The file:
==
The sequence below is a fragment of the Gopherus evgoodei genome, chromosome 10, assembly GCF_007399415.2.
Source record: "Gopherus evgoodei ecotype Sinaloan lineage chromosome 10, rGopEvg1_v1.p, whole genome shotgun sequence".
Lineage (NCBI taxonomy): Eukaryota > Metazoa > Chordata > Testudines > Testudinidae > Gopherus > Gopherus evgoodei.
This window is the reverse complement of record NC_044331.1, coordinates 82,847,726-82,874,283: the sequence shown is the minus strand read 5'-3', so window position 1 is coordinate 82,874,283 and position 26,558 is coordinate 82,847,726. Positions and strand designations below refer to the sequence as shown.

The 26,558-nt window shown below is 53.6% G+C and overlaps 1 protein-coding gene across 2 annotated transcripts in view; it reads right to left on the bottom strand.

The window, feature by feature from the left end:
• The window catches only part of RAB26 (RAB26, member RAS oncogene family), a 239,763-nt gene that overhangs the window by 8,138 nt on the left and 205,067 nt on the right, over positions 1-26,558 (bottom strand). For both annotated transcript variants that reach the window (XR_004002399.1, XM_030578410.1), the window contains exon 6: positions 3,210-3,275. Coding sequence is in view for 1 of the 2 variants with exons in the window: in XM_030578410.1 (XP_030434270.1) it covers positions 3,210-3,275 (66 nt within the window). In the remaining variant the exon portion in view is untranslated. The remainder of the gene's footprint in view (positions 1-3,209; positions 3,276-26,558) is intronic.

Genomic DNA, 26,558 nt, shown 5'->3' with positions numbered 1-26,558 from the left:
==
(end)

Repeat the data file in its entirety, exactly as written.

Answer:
The sequence below is a fragment of the Gopherus evgoodei genome, chromosome 10, assembly GCF_007399415.2.
Source record: "Gopherus evgoodei ecotype Sinaloan lineage chromosome 10, rGopEvg1_v1.p, whole genome shotgun sequence".
Lineage (NCBI taxonomy): Eukaryota > Metazoa > Chordata > Testudines > Testudinidae > Gopherus > Gopherus evgoodei.
This window is the reverse complement of record NC_044331.1, coordinates 82,847,726-82,874,283: the sequence shown is the minus strand read 5'-3', so window position 1 is coordinate 82,874,283 and position 26,558 is coordinate 82,847,726. Positions and strand designations below refer to the sequence as shown.

The 26,558-nt window shown below is 53.6% G+C and overlaps 1 protein-coding gene across 2 annotated transcripts in view; it reads right to left on the bottom strand.

The window, feature by feature from the left end:
• The window catches only part of RAB26 (RAB26, member RAS oncogene family), a 239,763-nt gene that overhangs the window by 8,138 nt on the left and 205,067 nt on the right, over positions 1-26,558 (bottom strand). For both annotated transcript variants that reach the window (XR_004002399.1, XM_030578410.1), the window contains exon 6: positions 3,210-3,275. Coding sequence is in view for 1 of the 2 variants with exons in the window: in XM_030578410.1 (XP_030434270.1) it covers positions 3,210-3,275 (66 nt within the window). In the remaining variant the exon portion in view is untranslated. The remainder of the gene's footprint in view (positions 1-3,209; positions 3,276-26,558) is intronic.

Genomic DNA, 26,558 nt, shown 5'->3' with positions numbered 1-26,558 from the left: